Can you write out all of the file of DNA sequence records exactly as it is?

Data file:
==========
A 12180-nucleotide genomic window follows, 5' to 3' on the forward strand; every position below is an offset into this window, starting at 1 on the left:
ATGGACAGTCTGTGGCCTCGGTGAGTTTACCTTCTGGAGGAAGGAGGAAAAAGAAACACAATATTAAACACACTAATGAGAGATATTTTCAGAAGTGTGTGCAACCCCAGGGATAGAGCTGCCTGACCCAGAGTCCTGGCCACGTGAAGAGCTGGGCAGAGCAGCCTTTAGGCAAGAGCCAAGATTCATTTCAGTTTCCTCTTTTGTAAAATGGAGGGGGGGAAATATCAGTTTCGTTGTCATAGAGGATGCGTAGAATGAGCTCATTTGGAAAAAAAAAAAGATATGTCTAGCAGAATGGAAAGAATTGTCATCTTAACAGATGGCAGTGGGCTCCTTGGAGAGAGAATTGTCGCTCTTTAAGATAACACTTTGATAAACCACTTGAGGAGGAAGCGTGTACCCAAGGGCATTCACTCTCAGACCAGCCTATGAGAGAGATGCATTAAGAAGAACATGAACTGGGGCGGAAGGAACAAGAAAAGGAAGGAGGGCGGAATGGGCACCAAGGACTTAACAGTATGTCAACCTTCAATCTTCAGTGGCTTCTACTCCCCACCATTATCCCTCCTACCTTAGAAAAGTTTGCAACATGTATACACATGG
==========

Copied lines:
A 12180-nucleotide genomic window follows, 5' to 3' on the forward strand; every position below is an offset into this window, starting at 1 on the left:
ATGGACAGTCTGTGGCCTCGGTGAGTTTACCTTCTGGAGGAAGGAGGAAAAAGAAACACAATATTAAACACACTAATGAGAGATATTTTCAGAAGTGTGTGCAACCCCAGGGATAGAGCTGCCTGACCCAGAGTCCTGGCCACGTGAAGAGCTGGGCAGAGCAGCCTTTAGGCAAGAGCCAAGATTCATTTCAGTTTCCTCTTTTGTAAAATGGAGGGGGGGAAATATCAGTTTCGTTGTCATAGAGGATGCGTAGAATGAGCTCATTTGGAAAAAAAAAAAGATATGTCTAGCAGAATGGAAAGAATTGTCATCTTAACAGATGGCAGTGGGCTCCTTGGAGAGAGAATTGTCGCTCTTTAAGATAACACTTTGATAAACCACTTGAGGAGGAAGCGTGTACCCAAGGGCATTCACTCTCAGACCAGCCTATGAGAGAGATGCATTAAGAAGAACATGAACTGGGGCGGAAGGAACAAGAAAAGGAAGGAGGGCGGAATGGGCACCAAGGACTTAACAGTATGTCAACCTTCAATCTTCAGTGGCTTCTACTCCCCACCATTATCCCTCCTACCTTAGAAAAGTTTGCAACATGTATACACATGG